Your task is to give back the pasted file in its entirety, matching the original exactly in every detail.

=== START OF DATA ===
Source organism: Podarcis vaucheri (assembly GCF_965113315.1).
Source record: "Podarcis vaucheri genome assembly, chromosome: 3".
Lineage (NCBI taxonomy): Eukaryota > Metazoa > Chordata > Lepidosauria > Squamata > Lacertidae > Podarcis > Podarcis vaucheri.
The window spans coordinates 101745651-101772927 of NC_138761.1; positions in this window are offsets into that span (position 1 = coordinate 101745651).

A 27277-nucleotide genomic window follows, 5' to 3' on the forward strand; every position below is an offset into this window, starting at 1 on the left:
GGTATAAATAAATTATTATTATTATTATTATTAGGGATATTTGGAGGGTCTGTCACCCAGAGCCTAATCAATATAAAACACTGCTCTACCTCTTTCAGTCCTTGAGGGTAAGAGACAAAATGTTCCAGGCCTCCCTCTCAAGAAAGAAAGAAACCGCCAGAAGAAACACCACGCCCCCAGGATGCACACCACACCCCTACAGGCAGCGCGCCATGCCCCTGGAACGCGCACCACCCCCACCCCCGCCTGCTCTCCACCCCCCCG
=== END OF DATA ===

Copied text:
Source organism: Podarcis vaucheri (assembly GCF_965113315.1).
Source record: "Podarcis vaucheri genome assembly, chromosome: 3".
Lineage (NCBI taxonomy): Eukaryota > Metazoa > Chordata > Lepidosauria > Squamata > Lacertidae > Podarcis > Podarcis vaucheri.
The window spans coordinates 101745651-101772927 of NC_138761.1; positions in this window are offsets into that span (position 1 = coordinate 101745651).

A 27277-nucleotide genomic window follows, 5' to 3' on the forward strand; every position below is an offset into this window, starting at 1 on the left:
GGTATAAATAAATTATTATTATTATTATTATTAGGGATATTTGGAGGGTCTGTCACCCAGAGCCTAATCAATATAAAACACTGCTCTACCTCTTTCAGTCCTTGAGGGTAAGAGACAAAATGTTCCAGGCCTCCCTCTCAAGAAAGAAAGAAACCGCCAGAAGAAACACCACGCCCCCAGGATGCACACCACACCCCTACAGGCAGCGCGCCATGCCCCTGGAACGCGCACCACCCCCACCCCCGCCTGCTCTCCACCCCCCCG